Formation of intermediate filament networks even in the absence of BF-associated microtubules

To clarify the relationship between the microtubules and intermediate filaments in the apical cytoskeletal networks, we used Odf2 mutant mice which lack exons 6 and 7 in Odf2 gene20. Odf2 is a major component of the mother centriole and ciliary BBs34,35. In these mice, the transitional fibres that organize membrane fusion during ciliogenesis, are formed while the ciliary BFs and BF-associated microtubules are absent20. Our UHVEMT analysis of Odf2 mutant MCCs revealed that in the absence of the apical microtubule network, the intermediate filaments formed network structures around the BBs (Figs 3A and S5C). We previously reported that Odf2 mutant cultured cells lacking centriole subdistal appendages which are homologous to ciliary basal feet, have a low tolerance for depolymerizing stress by the treatments36. Together, these results strongly suggest that ciliary basal feet contribute to the formation and/or retention of microtubule networks. In the apical regions of MCCs, the BBs are exposed to mechanical stress caused by ciliary beating. It is generally accepted that mechanical stress promotes the deploymerization of microtubules37,38, and the enrichment of intermediate filament networks39,40,41. Therefore, the scant microtubule and thick intermediate filament networks around the BBs in BF-lacking Odf2 mutant mice are thought to result from mechanical stress.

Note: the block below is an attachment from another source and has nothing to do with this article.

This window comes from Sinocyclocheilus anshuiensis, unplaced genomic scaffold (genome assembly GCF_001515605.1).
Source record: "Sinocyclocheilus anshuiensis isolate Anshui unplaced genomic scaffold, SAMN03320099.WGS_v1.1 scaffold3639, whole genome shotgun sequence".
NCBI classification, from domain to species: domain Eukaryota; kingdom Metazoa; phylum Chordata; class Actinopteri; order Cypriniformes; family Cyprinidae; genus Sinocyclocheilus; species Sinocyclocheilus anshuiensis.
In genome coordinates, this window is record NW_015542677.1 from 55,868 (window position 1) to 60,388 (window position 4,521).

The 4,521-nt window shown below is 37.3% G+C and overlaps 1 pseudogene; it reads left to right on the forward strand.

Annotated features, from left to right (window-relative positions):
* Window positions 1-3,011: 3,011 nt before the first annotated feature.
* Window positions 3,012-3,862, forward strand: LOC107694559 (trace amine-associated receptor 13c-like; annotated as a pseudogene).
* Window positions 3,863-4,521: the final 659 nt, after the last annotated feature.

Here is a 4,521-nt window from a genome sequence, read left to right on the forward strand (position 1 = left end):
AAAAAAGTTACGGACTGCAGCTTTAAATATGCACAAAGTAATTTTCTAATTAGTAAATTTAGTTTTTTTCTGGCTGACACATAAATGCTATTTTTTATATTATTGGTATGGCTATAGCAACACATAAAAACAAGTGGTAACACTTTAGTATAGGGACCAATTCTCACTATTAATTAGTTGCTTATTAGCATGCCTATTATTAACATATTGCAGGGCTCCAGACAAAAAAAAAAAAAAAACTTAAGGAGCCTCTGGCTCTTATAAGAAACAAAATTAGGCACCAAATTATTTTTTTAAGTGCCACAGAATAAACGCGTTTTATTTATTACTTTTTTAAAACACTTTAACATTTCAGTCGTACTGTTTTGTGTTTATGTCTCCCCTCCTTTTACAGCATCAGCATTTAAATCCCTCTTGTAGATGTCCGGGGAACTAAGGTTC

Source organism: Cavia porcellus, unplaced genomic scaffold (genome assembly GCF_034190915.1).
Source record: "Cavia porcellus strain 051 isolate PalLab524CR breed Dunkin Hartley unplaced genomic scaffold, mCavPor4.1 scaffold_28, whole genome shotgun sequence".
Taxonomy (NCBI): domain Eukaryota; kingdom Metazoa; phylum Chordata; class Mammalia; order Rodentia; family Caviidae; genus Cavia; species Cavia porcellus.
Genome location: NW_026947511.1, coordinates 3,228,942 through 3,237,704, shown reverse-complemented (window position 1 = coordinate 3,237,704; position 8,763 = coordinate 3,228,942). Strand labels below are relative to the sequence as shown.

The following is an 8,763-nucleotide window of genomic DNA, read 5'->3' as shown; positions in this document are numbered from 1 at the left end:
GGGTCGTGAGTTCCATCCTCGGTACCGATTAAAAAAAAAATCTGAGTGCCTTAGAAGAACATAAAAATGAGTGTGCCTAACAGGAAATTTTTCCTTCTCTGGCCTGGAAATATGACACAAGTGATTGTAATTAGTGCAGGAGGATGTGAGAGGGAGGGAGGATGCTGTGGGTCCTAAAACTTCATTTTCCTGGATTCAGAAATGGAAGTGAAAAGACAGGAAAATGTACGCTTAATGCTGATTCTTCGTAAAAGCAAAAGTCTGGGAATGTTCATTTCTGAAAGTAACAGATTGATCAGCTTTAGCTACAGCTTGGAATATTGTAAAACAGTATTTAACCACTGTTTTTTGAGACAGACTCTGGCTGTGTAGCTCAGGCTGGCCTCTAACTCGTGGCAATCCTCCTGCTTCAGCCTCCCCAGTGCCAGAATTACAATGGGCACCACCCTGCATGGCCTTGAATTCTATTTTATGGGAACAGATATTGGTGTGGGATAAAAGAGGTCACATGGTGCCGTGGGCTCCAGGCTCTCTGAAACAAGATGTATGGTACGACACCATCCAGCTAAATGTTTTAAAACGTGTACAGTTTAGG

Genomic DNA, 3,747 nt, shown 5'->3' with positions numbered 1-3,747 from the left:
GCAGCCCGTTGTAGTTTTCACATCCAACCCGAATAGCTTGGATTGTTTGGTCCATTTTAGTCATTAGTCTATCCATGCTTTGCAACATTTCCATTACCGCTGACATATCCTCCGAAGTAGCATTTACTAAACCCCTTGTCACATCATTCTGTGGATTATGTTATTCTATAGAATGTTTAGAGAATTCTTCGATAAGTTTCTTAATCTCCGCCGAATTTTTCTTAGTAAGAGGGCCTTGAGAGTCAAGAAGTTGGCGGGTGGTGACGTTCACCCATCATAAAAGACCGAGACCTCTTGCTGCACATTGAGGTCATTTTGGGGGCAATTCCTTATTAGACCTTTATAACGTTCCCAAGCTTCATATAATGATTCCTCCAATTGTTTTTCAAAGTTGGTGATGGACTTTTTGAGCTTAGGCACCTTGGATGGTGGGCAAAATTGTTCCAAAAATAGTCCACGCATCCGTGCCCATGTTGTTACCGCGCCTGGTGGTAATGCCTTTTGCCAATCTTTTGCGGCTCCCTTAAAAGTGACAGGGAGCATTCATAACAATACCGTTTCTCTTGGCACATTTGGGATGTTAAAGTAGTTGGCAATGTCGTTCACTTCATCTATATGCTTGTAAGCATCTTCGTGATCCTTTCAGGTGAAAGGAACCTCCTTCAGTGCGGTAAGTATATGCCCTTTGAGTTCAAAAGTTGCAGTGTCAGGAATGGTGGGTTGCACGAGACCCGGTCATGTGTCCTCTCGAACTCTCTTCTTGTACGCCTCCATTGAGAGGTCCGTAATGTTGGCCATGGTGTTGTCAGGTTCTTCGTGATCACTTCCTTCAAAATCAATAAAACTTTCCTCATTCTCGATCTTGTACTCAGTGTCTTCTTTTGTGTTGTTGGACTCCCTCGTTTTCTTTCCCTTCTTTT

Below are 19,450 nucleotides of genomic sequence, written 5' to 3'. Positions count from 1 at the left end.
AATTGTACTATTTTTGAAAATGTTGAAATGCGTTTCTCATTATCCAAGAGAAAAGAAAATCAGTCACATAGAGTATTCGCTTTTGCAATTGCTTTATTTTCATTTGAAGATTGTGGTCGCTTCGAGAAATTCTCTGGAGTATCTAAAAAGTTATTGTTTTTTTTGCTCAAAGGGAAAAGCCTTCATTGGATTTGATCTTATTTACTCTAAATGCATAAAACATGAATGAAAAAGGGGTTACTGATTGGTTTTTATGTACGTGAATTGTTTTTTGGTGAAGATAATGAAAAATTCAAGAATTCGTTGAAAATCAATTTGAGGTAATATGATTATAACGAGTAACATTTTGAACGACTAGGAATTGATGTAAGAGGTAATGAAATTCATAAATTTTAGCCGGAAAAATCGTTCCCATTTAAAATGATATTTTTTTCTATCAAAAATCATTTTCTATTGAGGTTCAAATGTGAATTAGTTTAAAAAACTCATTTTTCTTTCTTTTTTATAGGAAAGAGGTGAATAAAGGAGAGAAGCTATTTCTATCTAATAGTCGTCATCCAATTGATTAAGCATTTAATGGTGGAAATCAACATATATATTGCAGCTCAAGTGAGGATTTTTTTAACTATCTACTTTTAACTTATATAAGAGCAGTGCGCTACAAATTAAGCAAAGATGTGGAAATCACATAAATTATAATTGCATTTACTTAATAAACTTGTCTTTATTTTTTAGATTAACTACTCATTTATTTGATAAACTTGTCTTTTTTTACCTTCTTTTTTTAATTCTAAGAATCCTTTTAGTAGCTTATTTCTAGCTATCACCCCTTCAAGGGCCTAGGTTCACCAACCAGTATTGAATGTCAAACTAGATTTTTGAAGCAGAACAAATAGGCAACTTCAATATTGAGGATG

Figure 3
Apical intermediate filament network in the absence of apical microtubules in the Odf2 mutant mouse.